If you are creating something that makes heavy use of alpha effects, the extra code to address inherent inaccuracies in the _alpha property might make your code more difficult to read or maintain. In that case, consider creating a custom class that fixes the problem. The following example creates a new class named AlphaClip, which must be stored in an external file named AlphaClip.as. This class defines getter and setter functions that read (get) or write (set) its own property (alphaInternal) that does not suffer from the MovieClip._alpha rounding error. Notice that AlphaClip is not a subclass of MovieClip, but it does store a reference to a movie clip as one of its properties.

// This ActionScript 2.0 code must go in an external AlphaClip.as file

class AlphaClip {

  private var alphaInternal:Number;

  private var target:MovieClip;

  

  public function AlphaClip(mc:MovieClip) {

    target = mc;

    alphaInternal = mc._alpha;

  }

  public function get _alpha( ):Number {

    return alphaInternal;

  }

  public function set _alpha(alphaIn:Number):Void {

    target._alpha = alphaIn;

    alphaInternal = alphaIn;

  }

}

Assuming there is a movie clip named myClip on the Stage, reading and writing the MovieClip._alpha property directly can create discrepancies between the value we set and the value we get back on reading. If we use the _alpha property of our custom AlphaClip class instead, we see that the value returned is the same as the value we set, because it uses the more accurate AlphaClip.alphaInternal property behind the scenes. Using this intermediate value prevents errors getting larger over time. We use getter and setter methods so that the developer can refer to the familiar _alpha property instead of referring directly to the alphaInternal property.

var myAlpha:AlphaClip = new AlphaClip(myClip);



// Change movie clip _alpha directly (old way)

myClip._alpha = 20;

trace(myClip._alpha);  // Displays: 19.921875

// Change movie clip myClip._alpha indirectly via myAlpha._alpha

myAlpha._alpha = 20;

trace(myAlpha._alpha); // Displays: 20

The preceding approach solves the problem, but it is somewhat cumbersome to use because developers must remember to create an AlphaClip instance in addition to the target movie clip whenever they want to avoid the potential inaccuracies of MovieClip._alpha. A more formal ActionScript 2.0 OOP approach would be to make AlphaClip a subclass that extends (inherits from) the built-in MovieClip class. The inheritance approach has the marginal benefit that the developer doesn't have to create separate AlphaClip and MovieClip instances to deal with a single clip, but he still has to remember to create an AlphaClip instead of a MovieClip instance when the alpha property inaccuracy is an issue.

In the preceding example, we opted for the simpler object composition approach rather than formal inheritance. That is, rather than extending the MovieClip class via the extends keyword, our AlphaClip class refers to a particular MovieClip instance using the target property.

(MovieClip subclasses and object composition are both covered extensively in Chapter 13 of Essential ActionScript 2.0 by Colin Moock.)

However, for the convenience of the developer, we'd prefer a direct replacement for MovieClip._alpha without the need to instantiate a separate class or subclass. So here we opt to use the ActionScript 1.0 style of modifying the MovieClip class by attaching properties or methods to its prototype. This code also works in ActionScript 2.0:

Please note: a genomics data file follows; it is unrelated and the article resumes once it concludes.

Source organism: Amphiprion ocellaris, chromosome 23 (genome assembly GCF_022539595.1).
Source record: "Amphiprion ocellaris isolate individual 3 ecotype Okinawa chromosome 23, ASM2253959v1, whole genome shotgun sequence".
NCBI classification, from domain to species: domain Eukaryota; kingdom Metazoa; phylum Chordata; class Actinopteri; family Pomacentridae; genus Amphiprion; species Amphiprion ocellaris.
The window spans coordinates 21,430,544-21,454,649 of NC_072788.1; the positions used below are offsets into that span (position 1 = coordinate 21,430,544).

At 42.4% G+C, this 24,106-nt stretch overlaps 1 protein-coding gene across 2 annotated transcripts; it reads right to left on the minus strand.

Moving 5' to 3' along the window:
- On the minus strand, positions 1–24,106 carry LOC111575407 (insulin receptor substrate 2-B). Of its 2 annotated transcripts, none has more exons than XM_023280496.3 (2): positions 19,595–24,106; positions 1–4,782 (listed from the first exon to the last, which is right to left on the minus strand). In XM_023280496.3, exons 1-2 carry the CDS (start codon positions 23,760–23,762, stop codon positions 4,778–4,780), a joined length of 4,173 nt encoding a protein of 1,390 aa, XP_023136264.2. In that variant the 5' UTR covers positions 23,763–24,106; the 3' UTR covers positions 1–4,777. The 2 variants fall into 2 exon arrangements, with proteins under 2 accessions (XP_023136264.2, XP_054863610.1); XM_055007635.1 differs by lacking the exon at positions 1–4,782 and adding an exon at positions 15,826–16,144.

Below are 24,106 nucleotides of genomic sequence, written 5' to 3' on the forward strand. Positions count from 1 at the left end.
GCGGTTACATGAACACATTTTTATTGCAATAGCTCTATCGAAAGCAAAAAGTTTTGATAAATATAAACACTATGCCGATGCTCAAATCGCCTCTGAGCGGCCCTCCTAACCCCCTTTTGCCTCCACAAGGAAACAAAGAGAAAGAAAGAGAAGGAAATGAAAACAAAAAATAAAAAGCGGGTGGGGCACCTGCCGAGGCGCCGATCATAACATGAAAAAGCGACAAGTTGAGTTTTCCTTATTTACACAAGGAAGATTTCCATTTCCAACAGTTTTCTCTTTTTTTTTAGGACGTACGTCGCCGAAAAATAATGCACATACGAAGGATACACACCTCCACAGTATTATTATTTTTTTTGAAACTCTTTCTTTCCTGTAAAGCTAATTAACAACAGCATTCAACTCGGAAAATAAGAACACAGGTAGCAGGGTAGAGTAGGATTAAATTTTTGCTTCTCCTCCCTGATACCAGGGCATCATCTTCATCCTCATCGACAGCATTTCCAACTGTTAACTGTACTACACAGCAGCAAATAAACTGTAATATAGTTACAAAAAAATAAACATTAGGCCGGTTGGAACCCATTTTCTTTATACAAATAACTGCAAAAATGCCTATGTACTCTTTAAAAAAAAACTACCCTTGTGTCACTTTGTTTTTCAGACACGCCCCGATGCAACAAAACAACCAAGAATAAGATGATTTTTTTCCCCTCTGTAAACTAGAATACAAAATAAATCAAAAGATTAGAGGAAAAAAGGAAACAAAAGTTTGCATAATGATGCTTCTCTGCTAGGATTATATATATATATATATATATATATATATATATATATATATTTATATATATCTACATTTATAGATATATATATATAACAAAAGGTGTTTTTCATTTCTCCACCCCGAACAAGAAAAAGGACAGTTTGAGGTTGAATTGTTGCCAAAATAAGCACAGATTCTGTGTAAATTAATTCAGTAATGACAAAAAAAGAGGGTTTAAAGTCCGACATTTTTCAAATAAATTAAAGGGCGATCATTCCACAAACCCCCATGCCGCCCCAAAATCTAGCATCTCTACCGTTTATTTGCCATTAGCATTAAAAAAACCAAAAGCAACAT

// Define getter and setter functions

getAlpha = function ( ) {

  return this.alphaInternal;

};

setAlpha = function (alphaIn) {

  this._alpha = alphaIn;

  this.alphaInternal = alphaIn;

};

initAlpha = function ( ) {

  return 100;

};

// Add the new property MovieClip.alpha (no underscore)

MovieClip.prototype.addProperty("alpha", getAlpha, setAlpha);

MovieClip.prototype.alphaInternal = initAlpha( );

This time, I have used addProperty( ) to create a new MovieClip property named alpha (without the underscore) that uses getter and setter methods. This property does exactly the same thing as MovieClip._alpha, except that it doesn't suffer from the same rounding error problems (it uses the more accurate intermediate variable alphaInternal).

Here we perform a fade in the onEnterFrame( ) handler, which stops when the custom alpha property is zero:

myClip.onEnterFrame = function( ) {

  this.alpha--;

  if (this.alpha == 0) {

    delete this.onEnterFrame;

    trace("done")

  }

};

If you use the built-in _alpha property (with an underscore) instead of the custom alpha property (no underscore), the onEnterFrame( ) handler will never be "done" because _alpha is never set exactly equal to zero:

myClip.onEnterFrame = function( ) {

  this._alpha--;

  if (this._alpha == 0) {

    delete this.onEnterFrame;

    trace("done")

  }

};

Final Thoughts

Animated alpha effects are some of the most processor-intensive graphic effects you can create in Flash, so the potential inaccuracy in the _alpha property can really sap performance. A clip whose alpha is set to 99.6078% looks just like one whose alpha is set to 100% (opaque, not transparent) but it renders much more slowly! Writing efficient animation code for alpha effects depends on knowing about and hacking around the _alpha property inaccuracy.

Although some OOP purists will wrinkle their noses at the prototype-based ActionScript 1.0-style solution, this syntax is still supported in ActionScript 2.0. Bear in mind that ActionScript 2.0 subclasses compile down to the same bytecode as the prototype-based approach. You can use whichever approach you are most comfortable with (prototype-based inheritance, object composition, or formal class-based inheritance).